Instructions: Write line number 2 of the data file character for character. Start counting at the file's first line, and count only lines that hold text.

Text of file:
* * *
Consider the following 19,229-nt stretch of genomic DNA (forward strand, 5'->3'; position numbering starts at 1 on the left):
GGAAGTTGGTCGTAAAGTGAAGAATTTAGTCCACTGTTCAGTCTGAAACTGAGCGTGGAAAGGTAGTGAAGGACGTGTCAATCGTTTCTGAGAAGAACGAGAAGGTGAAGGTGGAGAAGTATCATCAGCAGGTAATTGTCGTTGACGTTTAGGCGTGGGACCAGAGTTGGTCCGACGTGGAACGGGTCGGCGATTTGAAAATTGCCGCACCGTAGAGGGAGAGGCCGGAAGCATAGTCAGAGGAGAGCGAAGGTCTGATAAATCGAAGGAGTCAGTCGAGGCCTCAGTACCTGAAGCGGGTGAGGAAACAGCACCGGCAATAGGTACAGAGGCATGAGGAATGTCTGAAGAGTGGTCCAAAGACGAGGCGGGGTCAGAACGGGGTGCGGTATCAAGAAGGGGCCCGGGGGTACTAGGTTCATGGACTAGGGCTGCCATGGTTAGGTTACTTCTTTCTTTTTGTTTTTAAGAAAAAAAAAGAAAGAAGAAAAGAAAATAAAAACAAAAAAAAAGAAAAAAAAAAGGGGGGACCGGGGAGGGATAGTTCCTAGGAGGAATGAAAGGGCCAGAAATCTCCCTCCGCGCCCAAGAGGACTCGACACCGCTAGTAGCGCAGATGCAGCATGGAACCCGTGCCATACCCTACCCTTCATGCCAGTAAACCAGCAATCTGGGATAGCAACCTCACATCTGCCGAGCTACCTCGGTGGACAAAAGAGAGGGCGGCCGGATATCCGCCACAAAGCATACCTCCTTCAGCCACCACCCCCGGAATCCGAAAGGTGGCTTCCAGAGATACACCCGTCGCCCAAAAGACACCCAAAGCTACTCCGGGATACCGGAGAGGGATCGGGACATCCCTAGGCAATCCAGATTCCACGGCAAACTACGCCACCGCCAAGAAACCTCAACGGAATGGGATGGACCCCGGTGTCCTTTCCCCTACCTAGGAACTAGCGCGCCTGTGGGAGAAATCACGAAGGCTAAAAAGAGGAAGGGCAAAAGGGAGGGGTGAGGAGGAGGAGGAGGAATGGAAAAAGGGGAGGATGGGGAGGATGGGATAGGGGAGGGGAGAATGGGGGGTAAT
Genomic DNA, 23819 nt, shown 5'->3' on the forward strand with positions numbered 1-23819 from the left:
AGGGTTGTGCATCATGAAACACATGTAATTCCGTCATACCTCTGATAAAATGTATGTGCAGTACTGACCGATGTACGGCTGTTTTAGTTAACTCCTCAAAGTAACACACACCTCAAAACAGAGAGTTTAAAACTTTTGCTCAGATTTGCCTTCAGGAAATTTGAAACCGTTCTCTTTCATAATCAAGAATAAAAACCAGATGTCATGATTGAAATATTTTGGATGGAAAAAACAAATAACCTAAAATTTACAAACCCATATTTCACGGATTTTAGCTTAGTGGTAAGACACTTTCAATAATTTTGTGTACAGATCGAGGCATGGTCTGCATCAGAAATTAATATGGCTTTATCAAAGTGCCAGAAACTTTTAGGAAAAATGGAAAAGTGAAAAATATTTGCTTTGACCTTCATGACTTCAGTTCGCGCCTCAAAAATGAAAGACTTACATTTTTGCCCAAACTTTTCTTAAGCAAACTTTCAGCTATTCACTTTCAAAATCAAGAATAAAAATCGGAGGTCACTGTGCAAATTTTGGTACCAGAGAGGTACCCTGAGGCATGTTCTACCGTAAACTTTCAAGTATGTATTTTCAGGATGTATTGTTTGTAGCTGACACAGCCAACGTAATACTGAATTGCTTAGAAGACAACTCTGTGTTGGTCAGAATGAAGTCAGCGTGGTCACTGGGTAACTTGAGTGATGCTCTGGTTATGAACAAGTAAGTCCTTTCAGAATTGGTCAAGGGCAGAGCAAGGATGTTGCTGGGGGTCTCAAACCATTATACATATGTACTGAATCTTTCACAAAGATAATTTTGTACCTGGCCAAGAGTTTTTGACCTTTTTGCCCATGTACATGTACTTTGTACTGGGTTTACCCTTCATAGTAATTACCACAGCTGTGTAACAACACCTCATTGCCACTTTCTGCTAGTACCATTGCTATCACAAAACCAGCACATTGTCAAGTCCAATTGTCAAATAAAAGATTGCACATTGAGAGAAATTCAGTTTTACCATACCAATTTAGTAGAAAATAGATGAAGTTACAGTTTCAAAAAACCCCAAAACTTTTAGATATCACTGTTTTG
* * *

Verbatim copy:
GGAAGTTGGTCGTAAAGTGAAGAATTTAGTCCACTGTTCAGTCTGAAACTGAGCGTGGAAAGGTAGTGAAGGACGTGTCAATCGTTTCTGAGAAGAACGAGAAGGTGAAGGTGGAGAAGTATCATCAGCAGGTAATTGTCGTTGACGTTTAGGCGTGGGACCAGAGTTGGTCCGACGTGGAACGGGTCGGCGATTTGAAAATTGCCGCACCGTAGAGGGAGAGGCCGGAAGCATAGTCAGAGGAGAGCGAAGGTCTGATAAATCGAAGGAGTCAGTCGAGGCCTCAGTACCTGAAGCGGGTGAGGAAACAGCACCGGCAATAGGTACAGAGGCATGAGGAATGTCTGAAGAGTGGTCCAAAGACGAGGCGGGGTCAGAACGGGGTGCGGTATCAAGAAGGGGCCCGGGGGTACTAGGTTCATGGACTAGGGCTGCCATGGTTAGGTTACTTCTTTCTTTTTGTTTTTAAGAAAAAAAAAGAAAGAAGAAAAGAAAATAAAAACAAAAAAAAAGAAAAAAAAAAGGGGGGACCGGGGAGGGATAGTTCCTAGGAGGAATGAAAGGGCCAGAAATCTCCCTCCGCGCCCAAGAGGACTCGACACCGCTAGTAGCGCAGATGCAGCATGGAACCCGTGCCATACCCTACCCTTCATGCCAGTAAACCAGCAATCTGGGATAGCAACCTCACATCTGCCGAGCTACCTCGGTGGACAAAAGAGAGGGCGGCCGGATATCCGCCACAAAGCATACCTCCTTCAGCCACCACCCCCGGAATCCGAAAGGTGGCTTCCAGAGATACACCCGTCGCCCAAAAGACACCCAAAGCTACTCCGGGATACCGGAGAGGGATCGGGACATCCCTAGGCAATCCAGATTCCACGGCAAACTACGCCACCGCCAAGAAACCTCAACGGAATGGGATGGACCCCGGTGTCCTTTCCCCTACCTAGGAACTAGCGCGCCTGTGGGAGAAATCACGAAGGCTAAAAAGAGGAAGGGCAAAAGGGAGGGGTGAGGAGGAGGAGGAGGAATGGAAAAAGGGGAGGATGGGGAGGATGGGATAGGGGAGGGGAGAATGGGGGGTAAT